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Kids@Work

WOOLCOMBER'S HELPER, FRANCE, 1841

I am Norbert Turquin.

Life is hard. My mother is dead and my father is a gambler, unable to provide. When I was seven, he left me with a wool comber as a helper, and disappeared. The wool comber is a old man.

My days are like this: I awake at three after midnight, and fire the furnace that heats the metal combs. Work begins at four. Grease will smooth the wool, and the hot combs straighten it for those who will buy it to weave. After the hot combs have done their best, I stretch the wool between my hands, and pick impurities from it with my teeth. We work until ten at night. I try to stay awake, but sometimes cannot. If I drowse, the old man hits my nose and makes it bleed.

There is just the two of us, and I do other things as well. Each morning, I go to the public fountain for water. In winter I go in my bare feet. Shoes slip on the ice, and if the crock fell and broke, I would be beaten.  I also go to the market and bargain hard for cabbage and vegetables which I boil for our stew. For meat, I buy the small scraps of meat left on the butcher's meathooks, or sometimes a sheep's head. I scrape meat and skin from the head, and pick out any worms. It makes a fine meal.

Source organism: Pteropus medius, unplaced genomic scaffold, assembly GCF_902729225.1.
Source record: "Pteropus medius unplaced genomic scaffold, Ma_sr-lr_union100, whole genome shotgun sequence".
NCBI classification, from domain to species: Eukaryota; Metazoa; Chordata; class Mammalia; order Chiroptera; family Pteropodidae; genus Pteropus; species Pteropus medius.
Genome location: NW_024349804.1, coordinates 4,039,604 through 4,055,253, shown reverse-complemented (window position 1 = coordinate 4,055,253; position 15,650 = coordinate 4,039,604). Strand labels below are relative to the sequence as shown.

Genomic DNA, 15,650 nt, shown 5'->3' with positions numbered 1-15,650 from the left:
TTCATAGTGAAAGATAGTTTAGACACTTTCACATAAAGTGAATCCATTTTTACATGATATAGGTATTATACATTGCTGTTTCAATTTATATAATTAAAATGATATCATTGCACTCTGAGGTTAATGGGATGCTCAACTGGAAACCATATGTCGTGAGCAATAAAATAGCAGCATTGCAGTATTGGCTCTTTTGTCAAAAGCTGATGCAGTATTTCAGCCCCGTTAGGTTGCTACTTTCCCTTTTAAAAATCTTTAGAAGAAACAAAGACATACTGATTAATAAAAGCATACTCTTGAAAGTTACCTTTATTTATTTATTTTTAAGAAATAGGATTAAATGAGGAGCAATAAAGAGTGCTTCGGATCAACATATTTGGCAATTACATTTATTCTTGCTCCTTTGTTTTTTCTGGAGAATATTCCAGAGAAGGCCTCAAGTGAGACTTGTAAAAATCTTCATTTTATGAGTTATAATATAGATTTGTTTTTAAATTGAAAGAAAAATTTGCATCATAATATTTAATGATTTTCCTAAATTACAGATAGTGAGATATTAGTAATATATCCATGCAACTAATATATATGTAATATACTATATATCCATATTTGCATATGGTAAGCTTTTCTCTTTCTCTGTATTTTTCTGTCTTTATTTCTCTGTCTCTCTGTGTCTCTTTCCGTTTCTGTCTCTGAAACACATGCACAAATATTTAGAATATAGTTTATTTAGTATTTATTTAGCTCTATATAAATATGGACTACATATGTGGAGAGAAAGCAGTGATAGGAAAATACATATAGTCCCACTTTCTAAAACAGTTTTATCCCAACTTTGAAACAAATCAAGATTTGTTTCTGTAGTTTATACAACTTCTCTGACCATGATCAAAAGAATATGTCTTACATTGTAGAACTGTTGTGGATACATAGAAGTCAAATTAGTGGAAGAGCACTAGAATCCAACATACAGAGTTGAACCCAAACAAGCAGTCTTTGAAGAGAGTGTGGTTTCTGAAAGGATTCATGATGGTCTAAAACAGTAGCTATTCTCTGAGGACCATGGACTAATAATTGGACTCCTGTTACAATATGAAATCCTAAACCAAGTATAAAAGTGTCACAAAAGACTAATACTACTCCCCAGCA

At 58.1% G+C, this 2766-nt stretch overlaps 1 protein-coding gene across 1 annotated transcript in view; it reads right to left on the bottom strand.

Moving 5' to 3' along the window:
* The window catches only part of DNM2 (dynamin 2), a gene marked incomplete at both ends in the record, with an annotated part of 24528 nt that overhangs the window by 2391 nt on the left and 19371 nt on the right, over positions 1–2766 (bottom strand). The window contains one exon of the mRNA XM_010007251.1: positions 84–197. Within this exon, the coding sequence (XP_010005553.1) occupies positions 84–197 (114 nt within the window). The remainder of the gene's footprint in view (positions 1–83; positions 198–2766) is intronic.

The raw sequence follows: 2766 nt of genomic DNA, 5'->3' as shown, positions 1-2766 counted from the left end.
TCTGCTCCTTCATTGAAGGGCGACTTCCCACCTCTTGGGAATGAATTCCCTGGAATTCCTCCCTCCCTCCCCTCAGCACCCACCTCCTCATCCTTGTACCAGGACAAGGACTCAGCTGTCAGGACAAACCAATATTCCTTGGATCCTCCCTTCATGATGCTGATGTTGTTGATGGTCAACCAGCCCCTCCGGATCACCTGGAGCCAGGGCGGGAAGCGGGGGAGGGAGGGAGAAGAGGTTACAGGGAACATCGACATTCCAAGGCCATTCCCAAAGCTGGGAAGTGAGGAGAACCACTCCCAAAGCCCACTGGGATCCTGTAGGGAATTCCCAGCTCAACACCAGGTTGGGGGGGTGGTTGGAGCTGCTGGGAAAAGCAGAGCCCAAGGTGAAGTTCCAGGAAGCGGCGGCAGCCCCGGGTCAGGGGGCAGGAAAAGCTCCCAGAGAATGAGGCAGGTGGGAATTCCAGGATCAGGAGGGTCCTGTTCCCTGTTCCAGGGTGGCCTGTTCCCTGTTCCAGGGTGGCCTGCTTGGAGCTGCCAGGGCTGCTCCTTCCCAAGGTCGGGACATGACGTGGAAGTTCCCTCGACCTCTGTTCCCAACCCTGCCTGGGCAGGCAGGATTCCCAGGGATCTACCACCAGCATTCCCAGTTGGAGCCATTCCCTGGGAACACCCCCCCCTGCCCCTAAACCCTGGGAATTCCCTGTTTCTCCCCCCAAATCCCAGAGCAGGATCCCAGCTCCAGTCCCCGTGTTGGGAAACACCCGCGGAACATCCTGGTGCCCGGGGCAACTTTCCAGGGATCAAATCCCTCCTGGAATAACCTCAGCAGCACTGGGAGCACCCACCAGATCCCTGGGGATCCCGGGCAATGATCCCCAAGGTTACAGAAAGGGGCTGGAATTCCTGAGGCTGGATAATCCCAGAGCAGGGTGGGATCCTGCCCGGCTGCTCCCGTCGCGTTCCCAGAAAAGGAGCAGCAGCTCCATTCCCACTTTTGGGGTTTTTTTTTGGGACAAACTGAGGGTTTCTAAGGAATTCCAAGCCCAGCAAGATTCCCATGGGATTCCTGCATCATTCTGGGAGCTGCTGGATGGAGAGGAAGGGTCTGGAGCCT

My master is pious, and I must  pray at the cathedral when I go to market. I cannot take my basket in. Once I left it outside, and it was stolen. When I came back empty handed, the comber took off my shirt and beat me with a leather strap. My clothes are such rags that they would not save my skin anyhow. School children mock me in the street for my clothes. Once, my father brought me new clothes and a watch, and I was very proud.  But later he took them back and hocked them to pay a gambling debt, and I was back in rags.

Sometimes, the comber takes me to the tavern in the evening. He makes me drink wine until I can hardly stand, then makes me dance to amuse his friends.

 At day's end, I go to my bed, a sack in the coal bin under the steps.

Life is hard.

When the wool comber died, Norbert Turquin was about ten, and homeless. For a while he survived as a thief and scavenger. He became a choreboy for prostitutes, and —homeless again when they were arrested—, a ragpicker and begger. As he grew, he worked at many things. Grapepicker, laborer, well-digger, and peddler were a few of his jobs. Eventually he learned skills as a weaver, and married a woman who was also a weaver and they had children.  He could read only a little, but in his forties learned how to read and write well. He wrote his autobiography, from which this account was taken. He moved his family to South America, and disappeared into history.

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